The present invention is based upon the discovery that light of certain selected frequencies can be used to determine the degree of amorphism, surface roughness, and surface contamination of SIMOX articles such as SIMOX films on semiconductor wafers. It has been discovered that by illuminating the SIMOX surface with light beams of three different wavelengths, 240 nm, 320 nm, and 367 nm, the reflections of these light beams will indicate various changes of reflectance corresponding to amorphism, surface roughness, and the presence of a surface contaminating film. These changes of reflectance, which are indicated by the measured reflectance at each of these wavelengths, are embodied in the following equations:
ΔR367 =A+C+B(1/0.367)4 (1)
ΔR320 =C+B(1/0.320)4 (2)
ΔR240 =C+B(1/0.240)4 (3)
where ΔR367, ΔR320, and ΔR240 are the differences between the measured reflectances of the SIMOX surface and the reference single crystalline surface at wavelengths of 367 nm, 320 nm, and 240 nm respectively. A represents the degree of amorphism of the SIMOX film, B represents the surface roughness, and C represents the effect of the presence of a foreign film on the SIMOX surface.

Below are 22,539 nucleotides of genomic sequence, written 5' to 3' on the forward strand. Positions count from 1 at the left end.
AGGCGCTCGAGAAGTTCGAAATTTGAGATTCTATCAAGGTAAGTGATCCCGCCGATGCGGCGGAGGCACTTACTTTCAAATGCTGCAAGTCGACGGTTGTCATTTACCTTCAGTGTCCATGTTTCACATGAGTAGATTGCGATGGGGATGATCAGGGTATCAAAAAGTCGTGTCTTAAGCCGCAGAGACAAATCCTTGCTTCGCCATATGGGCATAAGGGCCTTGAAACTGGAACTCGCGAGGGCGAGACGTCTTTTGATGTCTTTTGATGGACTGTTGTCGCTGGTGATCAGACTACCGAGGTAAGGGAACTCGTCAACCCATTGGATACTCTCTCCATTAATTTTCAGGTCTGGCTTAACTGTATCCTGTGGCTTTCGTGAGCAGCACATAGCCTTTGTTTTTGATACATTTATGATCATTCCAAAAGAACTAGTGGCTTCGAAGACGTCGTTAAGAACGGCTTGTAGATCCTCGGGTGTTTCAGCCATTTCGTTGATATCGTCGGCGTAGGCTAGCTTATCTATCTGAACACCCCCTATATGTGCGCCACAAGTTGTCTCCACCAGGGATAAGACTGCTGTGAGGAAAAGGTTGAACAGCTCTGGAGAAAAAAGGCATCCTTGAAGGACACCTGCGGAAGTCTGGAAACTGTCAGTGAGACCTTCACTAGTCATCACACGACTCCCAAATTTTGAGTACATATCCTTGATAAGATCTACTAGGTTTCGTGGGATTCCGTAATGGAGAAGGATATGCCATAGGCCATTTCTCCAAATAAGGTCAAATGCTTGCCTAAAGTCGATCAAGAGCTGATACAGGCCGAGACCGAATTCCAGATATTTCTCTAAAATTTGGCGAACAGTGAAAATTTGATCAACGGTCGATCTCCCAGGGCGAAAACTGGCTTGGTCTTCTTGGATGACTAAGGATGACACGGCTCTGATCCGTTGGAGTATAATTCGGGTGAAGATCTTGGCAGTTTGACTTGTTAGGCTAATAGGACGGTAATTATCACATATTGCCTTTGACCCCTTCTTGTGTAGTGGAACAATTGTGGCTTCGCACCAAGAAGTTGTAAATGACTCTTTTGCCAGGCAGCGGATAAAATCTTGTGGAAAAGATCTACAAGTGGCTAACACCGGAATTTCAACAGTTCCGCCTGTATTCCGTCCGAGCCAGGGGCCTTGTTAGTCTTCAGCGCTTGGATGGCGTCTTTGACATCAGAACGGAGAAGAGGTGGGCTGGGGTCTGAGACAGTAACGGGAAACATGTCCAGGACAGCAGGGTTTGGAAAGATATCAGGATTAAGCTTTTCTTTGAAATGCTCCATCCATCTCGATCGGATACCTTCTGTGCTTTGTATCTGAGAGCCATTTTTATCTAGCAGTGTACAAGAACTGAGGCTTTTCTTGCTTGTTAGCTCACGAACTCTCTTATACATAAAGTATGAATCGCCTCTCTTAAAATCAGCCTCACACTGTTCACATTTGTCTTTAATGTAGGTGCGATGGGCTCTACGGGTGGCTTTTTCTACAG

The above equations (1), (2), and (3) assume that the spectral dependence of reflection for a foreign film is weak. That is, that the effect that the film has on the reflection will be substantially independent of the wavelength of the light. This assumption is valid where the surface contamination is silicon carbide or semi-insulating polycrystalline oxygen-doped silicon (SIPOS). These are the contaminates which are of most concern when examining SIMOX wafers for quality.
The actual apparatus for illuminating the SIMOX article and determining the value of the reflection is not important to the teachings of the present invention. Any suitable reflectometer may be used such as the reflectometer described in U.S. Pat. No. 4,352,017, which issued Sept. 28, 1982 to Duffy et al. Standard techniques for operating the reflectometer are set forth in U.S. Pat. No. 4,352,016, which issued Sept. 28, 1982 to Duffy et al. and U.S. Pat. No. 4,511,800, which issued Apr. 16, 1985 to Harbeke et al. These well known techniques are suitable for use in practicing the teachings of the present invention.